MUMBAI: Two Mumbaikars have challenged the expanded beef ban in the Bombay high court and sought protection of their right to quality of life ingrained in their choice of source of nutrition and as a “cultural minority” among Hindus who have beef.

Claiming to be the first consumers of beef to challenge the ban, advocate Vishal Seth from Fort and student Shaina Sen from Bandra said, “We are Hindus who are consumers of beef, which is one of the nutrition sources and part of our diet…Hindu consumers of beef constitute a cultural minority and are entitled to preserve their dietary and cultural identity.”

A division bench headed by Justice V M Kanade will take up this PIL along with another filed by a Jogeshwari resident who pointed out that while possession of leather made from bovine hide is not criminal, the possession of its flesh has been criminalized.

The Hindu duo’s PIL said the ban on beef and criminalizing its sale and possession violated fundamental rights — the right to quality of life under Article 21 and Article 29 that bars discrimination against minorities by race, language, religion or culture.

“Beef in India is by far the cheapest of all meats sold and the cheapest source of protein for people who get their nutrition from animal protein source,” Seth and Sen said. Beef was their nutrition source of choice and the ban would affect their quality of life, they added.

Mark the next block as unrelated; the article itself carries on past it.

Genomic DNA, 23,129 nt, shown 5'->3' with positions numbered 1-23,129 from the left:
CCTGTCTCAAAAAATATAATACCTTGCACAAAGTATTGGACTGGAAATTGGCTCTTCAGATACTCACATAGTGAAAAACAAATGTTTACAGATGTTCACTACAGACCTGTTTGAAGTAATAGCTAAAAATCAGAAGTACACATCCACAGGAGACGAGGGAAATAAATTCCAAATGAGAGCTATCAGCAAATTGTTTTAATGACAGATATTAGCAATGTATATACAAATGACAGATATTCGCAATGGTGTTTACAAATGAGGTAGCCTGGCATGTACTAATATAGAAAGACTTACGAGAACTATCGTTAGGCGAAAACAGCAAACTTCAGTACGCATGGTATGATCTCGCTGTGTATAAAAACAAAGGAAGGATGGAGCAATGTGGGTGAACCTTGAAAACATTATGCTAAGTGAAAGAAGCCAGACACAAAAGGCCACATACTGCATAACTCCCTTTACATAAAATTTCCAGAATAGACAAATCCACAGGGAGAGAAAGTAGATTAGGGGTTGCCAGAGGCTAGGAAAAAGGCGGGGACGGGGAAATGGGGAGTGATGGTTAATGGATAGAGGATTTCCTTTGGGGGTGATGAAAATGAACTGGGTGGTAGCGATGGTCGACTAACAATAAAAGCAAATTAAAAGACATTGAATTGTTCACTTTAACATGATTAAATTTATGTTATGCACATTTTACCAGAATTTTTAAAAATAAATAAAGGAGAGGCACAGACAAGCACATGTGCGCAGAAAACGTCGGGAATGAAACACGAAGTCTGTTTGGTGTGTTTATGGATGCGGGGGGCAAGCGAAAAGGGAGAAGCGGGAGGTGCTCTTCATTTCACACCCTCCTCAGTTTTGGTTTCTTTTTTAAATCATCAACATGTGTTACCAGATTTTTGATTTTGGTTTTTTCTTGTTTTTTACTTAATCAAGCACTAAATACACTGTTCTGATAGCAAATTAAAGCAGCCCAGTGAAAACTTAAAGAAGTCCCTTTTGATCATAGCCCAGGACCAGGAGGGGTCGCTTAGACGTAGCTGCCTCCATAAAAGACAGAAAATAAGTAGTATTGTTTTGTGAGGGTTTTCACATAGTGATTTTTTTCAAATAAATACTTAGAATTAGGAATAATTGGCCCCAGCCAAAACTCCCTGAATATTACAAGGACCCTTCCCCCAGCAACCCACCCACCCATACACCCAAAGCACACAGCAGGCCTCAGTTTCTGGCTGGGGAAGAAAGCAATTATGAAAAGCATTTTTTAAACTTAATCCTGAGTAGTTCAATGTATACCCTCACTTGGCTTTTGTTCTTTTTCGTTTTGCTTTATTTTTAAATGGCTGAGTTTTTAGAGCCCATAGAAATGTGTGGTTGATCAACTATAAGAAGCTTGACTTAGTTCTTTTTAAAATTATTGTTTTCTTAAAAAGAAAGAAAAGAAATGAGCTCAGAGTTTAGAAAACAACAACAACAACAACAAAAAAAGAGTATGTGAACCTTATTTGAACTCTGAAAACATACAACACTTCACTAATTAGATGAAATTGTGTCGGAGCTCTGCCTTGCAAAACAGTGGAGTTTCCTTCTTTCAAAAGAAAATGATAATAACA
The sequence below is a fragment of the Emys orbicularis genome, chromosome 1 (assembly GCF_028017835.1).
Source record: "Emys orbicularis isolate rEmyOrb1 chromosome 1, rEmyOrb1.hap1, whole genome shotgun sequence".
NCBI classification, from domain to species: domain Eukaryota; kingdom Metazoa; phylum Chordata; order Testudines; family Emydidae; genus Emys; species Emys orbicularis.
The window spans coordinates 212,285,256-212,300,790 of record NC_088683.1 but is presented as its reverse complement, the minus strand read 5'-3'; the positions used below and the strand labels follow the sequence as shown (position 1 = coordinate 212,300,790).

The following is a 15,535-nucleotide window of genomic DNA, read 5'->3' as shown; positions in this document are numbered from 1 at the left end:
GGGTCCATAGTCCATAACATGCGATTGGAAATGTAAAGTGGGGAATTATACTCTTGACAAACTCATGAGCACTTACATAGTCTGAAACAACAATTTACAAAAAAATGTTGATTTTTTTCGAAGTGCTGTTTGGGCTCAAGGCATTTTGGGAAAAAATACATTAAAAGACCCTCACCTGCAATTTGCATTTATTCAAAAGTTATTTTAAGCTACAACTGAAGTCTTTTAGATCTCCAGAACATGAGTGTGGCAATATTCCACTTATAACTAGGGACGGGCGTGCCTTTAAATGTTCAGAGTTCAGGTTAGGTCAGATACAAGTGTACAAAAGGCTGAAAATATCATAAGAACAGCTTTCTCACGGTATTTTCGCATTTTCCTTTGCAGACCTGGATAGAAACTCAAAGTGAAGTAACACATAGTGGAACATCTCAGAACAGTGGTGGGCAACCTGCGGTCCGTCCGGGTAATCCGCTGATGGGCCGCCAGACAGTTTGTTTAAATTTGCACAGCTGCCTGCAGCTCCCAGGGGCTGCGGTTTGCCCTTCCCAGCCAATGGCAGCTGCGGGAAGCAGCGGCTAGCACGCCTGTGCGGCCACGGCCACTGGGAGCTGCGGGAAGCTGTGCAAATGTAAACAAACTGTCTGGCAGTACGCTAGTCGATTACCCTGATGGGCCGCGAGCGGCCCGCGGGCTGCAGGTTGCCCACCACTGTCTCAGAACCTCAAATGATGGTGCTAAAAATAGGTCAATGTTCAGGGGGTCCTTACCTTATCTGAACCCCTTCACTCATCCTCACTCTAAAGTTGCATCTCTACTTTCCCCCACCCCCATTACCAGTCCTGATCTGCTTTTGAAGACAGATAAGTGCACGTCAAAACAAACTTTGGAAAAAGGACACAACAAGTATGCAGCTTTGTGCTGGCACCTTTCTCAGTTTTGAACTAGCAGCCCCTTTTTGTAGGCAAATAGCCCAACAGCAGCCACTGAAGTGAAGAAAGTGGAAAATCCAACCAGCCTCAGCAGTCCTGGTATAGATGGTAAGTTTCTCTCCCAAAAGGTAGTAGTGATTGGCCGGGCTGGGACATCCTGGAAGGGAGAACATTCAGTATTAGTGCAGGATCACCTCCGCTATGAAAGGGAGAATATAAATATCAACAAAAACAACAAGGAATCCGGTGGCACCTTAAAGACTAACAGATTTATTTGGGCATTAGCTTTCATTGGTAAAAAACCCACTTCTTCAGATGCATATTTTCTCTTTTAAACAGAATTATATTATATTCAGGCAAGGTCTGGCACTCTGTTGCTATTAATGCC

They also questioned the Maharashtra government‘s powers to ban the slaughter of bulls and bullock, criminalize the sale or possession of beef and contested the claim that the Constitution of India allows for such a ban. The PIL referred to Parliament debates on the issue and pointed out that the provision for ban on slaughter of bulls, bullock and young livestock was expressly excluded from the Constitution.

The PIL further contended that the ban on slaughter affects farmers who have lost 50% value of their cattle, butchers and beef-sellers, besides consumers of beef. “Criminalizing possession or consumption of beef that is legally slaughtered is illegal,” the PIL has said.

Jogeshwari resident Arif Kapadia’s PIL also argued that consumption of beef cannot be made illegal as it is a source of diet and nutrition to a large number of people. He sought that import of beef be allowed.

The HC will take up a PIL filed by the Bhartiya Gauvansh Rakshan Sanvardhan Parishad seeking implementation of the new law and the intervention application filed by the beef dealers association on March 23. The Maharashtra Animal Preservation (Amendment) Act that was sanctioned by the President in February and notified earlier this month by the state government bans the slaughter of bulls and bullock, along with the earlier ban on slaughter of cows. Anyone found selling beef or in possession can be jailed for up to five years and fined Rs 10,000